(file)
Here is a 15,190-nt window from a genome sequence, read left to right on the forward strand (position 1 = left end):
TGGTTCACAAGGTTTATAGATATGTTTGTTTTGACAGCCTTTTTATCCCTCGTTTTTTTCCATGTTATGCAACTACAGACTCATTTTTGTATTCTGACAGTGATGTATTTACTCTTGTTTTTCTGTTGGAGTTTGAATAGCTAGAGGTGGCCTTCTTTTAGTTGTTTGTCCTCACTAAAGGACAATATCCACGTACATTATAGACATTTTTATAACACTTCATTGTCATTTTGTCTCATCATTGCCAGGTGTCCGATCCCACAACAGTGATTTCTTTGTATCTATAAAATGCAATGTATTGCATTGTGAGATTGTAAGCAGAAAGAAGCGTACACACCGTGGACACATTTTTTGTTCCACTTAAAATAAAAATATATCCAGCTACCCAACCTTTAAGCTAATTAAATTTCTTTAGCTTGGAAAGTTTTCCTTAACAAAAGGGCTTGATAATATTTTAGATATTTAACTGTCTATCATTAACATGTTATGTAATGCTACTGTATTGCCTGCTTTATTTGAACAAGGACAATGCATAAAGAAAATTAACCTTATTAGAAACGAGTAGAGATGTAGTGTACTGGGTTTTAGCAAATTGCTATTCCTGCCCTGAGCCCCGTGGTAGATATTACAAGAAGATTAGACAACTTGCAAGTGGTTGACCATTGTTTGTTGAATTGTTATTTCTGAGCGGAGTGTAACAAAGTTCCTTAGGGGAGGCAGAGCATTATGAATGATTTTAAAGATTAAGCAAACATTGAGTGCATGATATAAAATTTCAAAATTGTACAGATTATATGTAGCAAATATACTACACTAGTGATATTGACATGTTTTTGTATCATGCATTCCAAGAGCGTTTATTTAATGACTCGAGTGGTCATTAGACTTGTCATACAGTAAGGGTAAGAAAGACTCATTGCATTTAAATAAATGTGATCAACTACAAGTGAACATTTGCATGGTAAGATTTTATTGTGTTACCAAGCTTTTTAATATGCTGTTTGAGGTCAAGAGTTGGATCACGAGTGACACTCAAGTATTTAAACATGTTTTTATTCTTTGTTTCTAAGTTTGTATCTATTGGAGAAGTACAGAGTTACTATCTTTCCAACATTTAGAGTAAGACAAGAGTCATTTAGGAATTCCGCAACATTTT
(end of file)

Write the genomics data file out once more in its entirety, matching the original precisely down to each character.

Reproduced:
Here is a 15,190-nt window from a genome sequence, read left to right on the forward strand (position 1 = left end):
TGGTTCACAAGGTTTATAGATATGTTTGTTTTGACAGCCTTTTTATCCCTCGTTTTTTTCCATGTTATGCAACTACAGACTCATTTTTGTATTCTGACAGTGATGTATTTACTCTTGTTTTTCTGTTGGAGTTTGAATAGCTAGAGGTGGCCTTCTTTTAGTTGTTTGTCCTCACTAAAGGACAATATCCACGTACATTATAGACATTTTTATAACACTTCATTGTCATTTTGTCTCATCATTGCCAGGTGTCCGATCCCACAACAGTGATTTCTTTGTATCTATAAAATGCAATGTATTGCATTGTGAGATTGTAAGCAGAAAGAAGCGTACACACCGTGGACACATTTTTTGTTCCACTTAAAATAAAAATATATCCAGCTACCCAACCTTTAAGCTAATTAAATTTCTTTAGCTTGGAAAGTTTTCCTTAACAAAAGGGCTTGATAATATTTTAGATATTTAACTGTCTATCATTAACATGTTATGTAATGCTACTGTATTGCCTGCTTTATTTGAACAAGGACAATGCATAAAGAAAATTAACCTTATTAGAAACGAGTAGAGATGTAGTGTACTGGGTTTTAGCAAATTGCTATTCCTGCCCTGAGCCCCGTGGTAGATATTACAAGAAGATTAGACAACTTGCAAGTGGTTGACCATTGTTTGTTGAATTGTTATTTCTGAGCGGAGTGTAACAAAGTTCCTTAGGGGAGGCAGAGCATTATGAATGATTTTAAAGATTAAGCAAACATTGAGTGCATGATATAAAATTTCAAAATTGTACAGATTATATGTAGCAAATATACTACACTAGTGATATTGACATGTTTTTGTATCATGCATTCCAAGAGCGTTTATTTAATGACTCGAGTGGTCATTAGACTTGTCATACAGTAAGGGTAAGAAAGACTCATTGCATTTAAATAAATGTGATCAACTACAAGTGAACATTTGCATGGTAAGATTTTATTGTGTTACCAAGCTTTTTAATATGCTGTTTGAGGTCAAGAGTTGGATCACGAGTGACACTCAAGTATTTAAACATGTTTTTATTCTTTGTTTCTAAGTTTGTATCTATTGGAGAAGTACAGAGTTACTATCTTTCCAACATTTAGAGTAAGACAAGAGTCATTTAGGAATTCCGCAACATTTT